“Cheyenne wants to git out of shootin’,” suggested a puncher.
That settled it with Bartley. “He won’t disappoint you,” he stated quietly. “Give me the card.”
One of the boys got up and fetched an old deck of cards. Bartley chose the ace of spades. Back of the corrals, with nothing but mesa in sight, he took up his position, while Cheyenne stepped off fifteen paces. Bartley’s hand trembled a little. Cheyenne noticed it and turned to the group, saying something that made them laugh. Bartley’s fingers tensed. He forgot his nervousness. Cheyenne whirled and shot, apparently without aim. Bartley drew a deep breath, and glanced at the card. The black pip was cut clean from the center.
“That’s easy,” asserted Cheyenne. Then he took a silver dollar from his pocket, laid it in the palm of his right hand, hung the gun, by its trigger guard on his right forefinger, lowered his hand and tossed the coin up. As the coin went up the gun whirled over. Then came the whiz of the coin as it cut through space.
“About seventy-five shots like that and I’m broke,” laughed Cheyenne. “Anybody’s hat need ventilatin’?”
“Not this child’s,” asserted Lon Pelly. “I sailed my hat for him onct. It was a twenty-dollar J.B., when I sailed it. When it hit it sure wouldn’t hold water. Six holes in her—and three shots.”
“Six?” exclaimed Bartley.
“The three shots went clean through both sides,” said Lon.
Cheyenne reloaded his gun and dropped it into the holster.
Later, Bartley had a talk with Cheyenne about the proposed trailing of the stolen horses. Panhandle’s name was mentioned. And the name of another man—Sneed. Cheyenne seemed to know just where he would look, and whom he might expect to meet.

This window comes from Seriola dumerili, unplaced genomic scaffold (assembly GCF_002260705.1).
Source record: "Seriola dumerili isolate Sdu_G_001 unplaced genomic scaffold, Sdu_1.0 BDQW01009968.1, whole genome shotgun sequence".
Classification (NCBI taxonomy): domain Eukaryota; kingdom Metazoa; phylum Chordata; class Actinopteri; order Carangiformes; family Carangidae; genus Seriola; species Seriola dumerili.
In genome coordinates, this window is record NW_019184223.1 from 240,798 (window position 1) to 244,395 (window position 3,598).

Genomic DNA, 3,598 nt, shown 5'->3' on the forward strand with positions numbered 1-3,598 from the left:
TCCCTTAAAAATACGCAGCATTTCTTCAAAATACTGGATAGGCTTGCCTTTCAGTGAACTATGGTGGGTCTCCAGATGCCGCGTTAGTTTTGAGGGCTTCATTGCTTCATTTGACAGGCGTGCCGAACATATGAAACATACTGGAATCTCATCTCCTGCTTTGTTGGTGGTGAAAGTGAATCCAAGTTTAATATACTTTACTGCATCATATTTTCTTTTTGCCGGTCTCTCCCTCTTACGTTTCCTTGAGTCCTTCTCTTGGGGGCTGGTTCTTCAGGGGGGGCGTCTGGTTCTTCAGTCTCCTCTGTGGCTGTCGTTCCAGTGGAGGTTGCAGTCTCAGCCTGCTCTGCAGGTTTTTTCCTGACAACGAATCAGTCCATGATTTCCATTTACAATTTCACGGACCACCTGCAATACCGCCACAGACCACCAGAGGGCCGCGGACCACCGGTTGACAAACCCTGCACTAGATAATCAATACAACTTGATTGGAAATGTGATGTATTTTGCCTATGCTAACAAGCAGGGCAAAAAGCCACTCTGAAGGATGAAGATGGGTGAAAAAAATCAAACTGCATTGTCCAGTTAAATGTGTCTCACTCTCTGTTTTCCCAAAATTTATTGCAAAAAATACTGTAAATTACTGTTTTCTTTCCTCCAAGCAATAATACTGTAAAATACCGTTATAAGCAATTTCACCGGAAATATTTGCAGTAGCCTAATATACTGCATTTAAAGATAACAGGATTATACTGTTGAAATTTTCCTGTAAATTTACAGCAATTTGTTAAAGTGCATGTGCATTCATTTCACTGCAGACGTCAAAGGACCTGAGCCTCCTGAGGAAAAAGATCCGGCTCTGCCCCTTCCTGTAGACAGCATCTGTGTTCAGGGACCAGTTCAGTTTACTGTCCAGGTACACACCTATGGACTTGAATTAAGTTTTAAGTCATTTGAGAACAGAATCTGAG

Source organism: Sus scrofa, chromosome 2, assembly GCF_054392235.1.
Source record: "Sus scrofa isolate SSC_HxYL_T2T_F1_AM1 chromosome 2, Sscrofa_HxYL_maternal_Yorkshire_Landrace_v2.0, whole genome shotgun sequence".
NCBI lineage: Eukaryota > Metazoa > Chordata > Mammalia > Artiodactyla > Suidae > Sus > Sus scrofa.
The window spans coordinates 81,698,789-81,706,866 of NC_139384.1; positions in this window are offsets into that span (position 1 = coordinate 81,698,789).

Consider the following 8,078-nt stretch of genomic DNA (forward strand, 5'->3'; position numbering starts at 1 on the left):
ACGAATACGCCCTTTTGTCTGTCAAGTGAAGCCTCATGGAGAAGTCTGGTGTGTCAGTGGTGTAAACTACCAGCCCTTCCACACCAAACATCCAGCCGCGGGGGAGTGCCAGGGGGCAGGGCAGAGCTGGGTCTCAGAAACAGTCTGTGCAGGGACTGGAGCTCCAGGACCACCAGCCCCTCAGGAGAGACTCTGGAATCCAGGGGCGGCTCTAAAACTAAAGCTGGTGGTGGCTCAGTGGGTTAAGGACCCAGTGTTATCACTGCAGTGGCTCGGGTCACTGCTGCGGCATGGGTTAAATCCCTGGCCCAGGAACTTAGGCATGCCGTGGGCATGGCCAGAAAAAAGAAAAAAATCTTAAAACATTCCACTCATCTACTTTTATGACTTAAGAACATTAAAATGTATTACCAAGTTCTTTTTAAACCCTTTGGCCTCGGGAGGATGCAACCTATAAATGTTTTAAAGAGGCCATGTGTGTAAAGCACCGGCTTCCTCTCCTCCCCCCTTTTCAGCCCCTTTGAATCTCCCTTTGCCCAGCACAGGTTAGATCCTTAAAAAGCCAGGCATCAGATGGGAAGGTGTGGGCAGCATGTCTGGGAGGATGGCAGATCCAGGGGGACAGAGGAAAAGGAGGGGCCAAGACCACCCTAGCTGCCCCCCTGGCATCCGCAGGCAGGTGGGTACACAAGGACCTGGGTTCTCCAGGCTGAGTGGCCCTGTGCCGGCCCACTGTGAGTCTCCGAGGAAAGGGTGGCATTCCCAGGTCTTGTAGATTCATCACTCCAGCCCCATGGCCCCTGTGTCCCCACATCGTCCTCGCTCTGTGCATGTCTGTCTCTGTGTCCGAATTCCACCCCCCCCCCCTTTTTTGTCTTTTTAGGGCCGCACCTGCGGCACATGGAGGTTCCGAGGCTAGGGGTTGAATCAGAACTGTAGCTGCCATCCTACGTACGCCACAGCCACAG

Bartley and Cheyenne were in the living-room that evening talking with the Senator and his wife. Out in the bunk-house those of the boys who had not left for the line shack were discussing horse-thieves in general and Panhandle and Sneed in particular. Bill Smalley, a saturnine member of the outfit, who seldom said anything, and who was a good hand but a surly one, made a remark.
“That there Cheyenne is the fastest gun artist—and the biggest coward that ever come out of Wyoming. Ain’t that right, Lon?”
“I never worked in Wyoming,” said Long Lon.
Mrs. Senator Brown did not at all approve of Bartley’s determination to accompany Cheyenne in search of the stolen horses. Late that night, long after Cheyenne had ceased to sing for the boys in the bunk-house, and while Bartley was peacefully slumbering in a comfortable bed, Mrs. Brown took the Senator to task for not having discouraged the young Easterner from attempting such a wild-goose chase. The Senator, whose diameter made the task of removing his boots rather difficult, puffed, and tugged at a tight riding-boot, but said nothing.